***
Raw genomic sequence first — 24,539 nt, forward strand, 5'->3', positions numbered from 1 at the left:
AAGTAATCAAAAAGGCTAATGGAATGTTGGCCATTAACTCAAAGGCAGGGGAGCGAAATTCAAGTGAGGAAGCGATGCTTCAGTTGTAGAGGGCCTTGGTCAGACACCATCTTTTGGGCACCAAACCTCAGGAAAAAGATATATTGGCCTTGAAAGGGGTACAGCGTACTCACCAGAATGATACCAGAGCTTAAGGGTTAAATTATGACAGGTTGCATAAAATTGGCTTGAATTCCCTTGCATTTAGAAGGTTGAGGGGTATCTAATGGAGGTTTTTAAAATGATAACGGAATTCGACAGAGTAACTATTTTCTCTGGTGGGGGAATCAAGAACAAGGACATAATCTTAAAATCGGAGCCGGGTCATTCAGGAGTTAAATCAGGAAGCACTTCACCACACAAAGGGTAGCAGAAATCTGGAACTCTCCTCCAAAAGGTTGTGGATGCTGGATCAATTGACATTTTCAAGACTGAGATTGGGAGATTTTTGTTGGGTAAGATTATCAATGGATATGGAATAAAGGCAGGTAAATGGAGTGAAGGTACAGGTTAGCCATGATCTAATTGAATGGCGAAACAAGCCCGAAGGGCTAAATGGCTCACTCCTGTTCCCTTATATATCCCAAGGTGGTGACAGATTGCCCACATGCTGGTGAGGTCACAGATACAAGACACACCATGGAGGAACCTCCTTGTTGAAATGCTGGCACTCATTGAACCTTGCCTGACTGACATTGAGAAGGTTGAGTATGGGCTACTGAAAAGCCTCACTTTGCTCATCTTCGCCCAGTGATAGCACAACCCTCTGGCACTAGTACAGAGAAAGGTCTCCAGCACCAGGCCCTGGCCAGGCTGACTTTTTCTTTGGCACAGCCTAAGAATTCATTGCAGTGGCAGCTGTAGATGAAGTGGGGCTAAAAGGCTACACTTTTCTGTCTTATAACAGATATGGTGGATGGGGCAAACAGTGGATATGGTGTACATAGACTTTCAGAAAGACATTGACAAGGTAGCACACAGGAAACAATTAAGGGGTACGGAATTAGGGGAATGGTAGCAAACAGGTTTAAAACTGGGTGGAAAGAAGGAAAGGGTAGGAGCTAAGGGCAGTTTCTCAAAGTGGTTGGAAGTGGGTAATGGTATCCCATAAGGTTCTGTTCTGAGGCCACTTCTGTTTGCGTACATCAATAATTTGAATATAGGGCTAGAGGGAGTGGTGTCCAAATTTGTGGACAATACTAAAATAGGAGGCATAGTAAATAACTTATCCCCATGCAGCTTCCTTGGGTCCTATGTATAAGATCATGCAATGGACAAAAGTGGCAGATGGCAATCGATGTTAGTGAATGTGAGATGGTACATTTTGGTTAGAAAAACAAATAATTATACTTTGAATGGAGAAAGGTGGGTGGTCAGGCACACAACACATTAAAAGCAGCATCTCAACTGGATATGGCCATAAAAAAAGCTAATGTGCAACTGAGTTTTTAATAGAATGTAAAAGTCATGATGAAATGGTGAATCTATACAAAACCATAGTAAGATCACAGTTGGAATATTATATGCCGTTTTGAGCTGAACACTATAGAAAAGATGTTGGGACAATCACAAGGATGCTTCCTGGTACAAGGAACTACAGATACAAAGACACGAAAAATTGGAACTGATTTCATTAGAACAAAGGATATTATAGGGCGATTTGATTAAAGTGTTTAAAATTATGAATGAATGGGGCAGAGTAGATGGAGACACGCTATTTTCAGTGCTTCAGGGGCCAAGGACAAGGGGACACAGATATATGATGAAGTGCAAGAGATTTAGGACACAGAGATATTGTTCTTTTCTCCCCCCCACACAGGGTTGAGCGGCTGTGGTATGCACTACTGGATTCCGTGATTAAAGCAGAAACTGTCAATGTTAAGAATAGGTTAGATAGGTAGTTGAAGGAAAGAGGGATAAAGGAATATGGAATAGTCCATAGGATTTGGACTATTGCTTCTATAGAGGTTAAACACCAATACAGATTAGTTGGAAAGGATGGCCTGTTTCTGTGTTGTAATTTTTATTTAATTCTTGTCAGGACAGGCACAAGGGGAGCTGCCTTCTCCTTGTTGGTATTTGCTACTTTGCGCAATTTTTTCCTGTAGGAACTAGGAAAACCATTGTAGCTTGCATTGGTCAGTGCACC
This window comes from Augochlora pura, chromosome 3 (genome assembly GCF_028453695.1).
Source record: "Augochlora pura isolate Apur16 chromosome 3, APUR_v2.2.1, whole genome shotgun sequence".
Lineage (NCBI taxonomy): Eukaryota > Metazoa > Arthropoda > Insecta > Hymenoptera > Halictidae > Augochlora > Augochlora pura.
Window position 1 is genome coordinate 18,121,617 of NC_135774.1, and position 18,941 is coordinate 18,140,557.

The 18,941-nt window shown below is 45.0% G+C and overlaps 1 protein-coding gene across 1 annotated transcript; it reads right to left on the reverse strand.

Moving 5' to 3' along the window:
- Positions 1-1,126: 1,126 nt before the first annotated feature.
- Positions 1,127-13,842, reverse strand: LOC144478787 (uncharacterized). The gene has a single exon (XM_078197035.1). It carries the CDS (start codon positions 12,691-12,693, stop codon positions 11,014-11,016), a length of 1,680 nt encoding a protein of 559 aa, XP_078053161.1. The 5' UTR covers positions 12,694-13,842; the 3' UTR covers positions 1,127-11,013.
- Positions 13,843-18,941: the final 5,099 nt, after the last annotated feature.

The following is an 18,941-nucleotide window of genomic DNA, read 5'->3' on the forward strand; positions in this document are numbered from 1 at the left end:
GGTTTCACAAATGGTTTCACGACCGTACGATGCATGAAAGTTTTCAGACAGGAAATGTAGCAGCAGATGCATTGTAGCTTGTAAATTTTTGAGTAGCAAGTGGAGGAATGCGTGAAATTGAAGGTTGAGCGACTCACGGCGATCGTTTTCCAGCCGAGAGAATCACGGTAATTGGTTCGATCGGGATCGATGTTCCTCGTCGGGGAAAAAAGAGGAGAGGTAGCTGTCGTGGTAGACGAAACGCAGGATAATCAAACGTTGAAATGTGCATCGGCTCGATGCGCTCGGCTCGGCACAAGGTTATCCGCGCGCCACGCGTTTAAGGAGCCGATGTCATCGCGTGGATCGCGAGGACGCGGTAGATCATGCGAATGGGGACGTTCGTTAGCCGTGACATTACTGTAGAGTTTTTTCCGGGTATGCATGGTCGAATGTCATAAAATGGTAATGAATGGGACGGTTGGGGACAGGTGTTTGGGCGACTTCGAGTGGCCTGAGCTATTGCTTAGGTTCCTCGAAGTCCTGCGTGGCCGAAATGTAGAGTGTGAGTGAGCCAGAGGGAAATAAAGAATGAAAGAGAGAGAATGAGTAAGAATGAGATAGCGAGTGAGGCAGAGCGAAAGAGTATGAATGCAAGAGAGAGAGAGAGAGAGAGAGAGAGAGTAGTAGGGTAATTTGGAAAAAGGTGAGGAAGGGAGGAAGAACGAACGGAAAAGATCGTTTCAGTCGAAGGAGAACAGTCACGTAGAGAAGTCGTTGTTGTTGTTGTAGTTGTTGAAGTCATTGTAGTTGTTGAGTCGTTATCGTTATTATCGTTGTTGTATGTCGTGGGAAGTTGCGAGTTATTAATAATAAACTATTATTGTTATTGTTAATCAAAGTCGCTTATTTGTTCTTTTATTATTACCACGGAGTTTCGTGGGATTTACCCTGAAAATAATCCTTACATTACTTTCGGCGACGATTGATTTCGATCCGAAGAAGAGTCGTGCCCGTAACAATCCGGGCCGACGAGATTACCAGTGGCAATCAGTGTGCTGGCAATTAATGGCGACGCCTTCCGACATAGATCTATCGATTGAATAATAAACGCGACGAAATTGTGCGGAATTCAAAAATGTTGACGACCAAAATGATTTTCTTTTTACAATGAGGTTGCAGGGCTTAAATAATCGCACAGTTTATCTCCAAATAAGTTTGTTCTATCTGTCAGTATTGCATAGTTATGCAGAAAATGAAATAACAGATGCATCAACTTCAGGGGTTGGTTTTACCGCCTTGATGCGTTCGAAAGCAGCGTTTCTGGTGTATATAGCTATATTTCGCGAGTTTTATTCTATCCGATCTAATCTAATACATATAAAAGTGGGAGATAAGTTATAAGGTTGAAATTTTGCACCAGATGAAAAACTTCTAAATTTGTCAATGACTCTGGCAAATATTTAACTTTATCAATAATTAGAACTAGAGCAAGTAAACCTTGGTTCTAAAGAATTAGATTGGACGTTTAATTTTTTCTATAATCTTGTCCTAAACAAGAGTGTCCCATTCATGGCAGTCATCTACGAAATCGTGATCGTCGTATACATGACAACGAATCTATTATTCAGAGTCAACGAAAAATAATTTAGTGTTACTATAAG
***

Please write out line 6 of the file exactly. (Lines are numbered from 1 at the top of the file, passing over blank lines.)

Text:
Window position 1 is genome coordinate 18,121,617 of NC_135774.1, and position 18,941 is coordinate 18,140,557.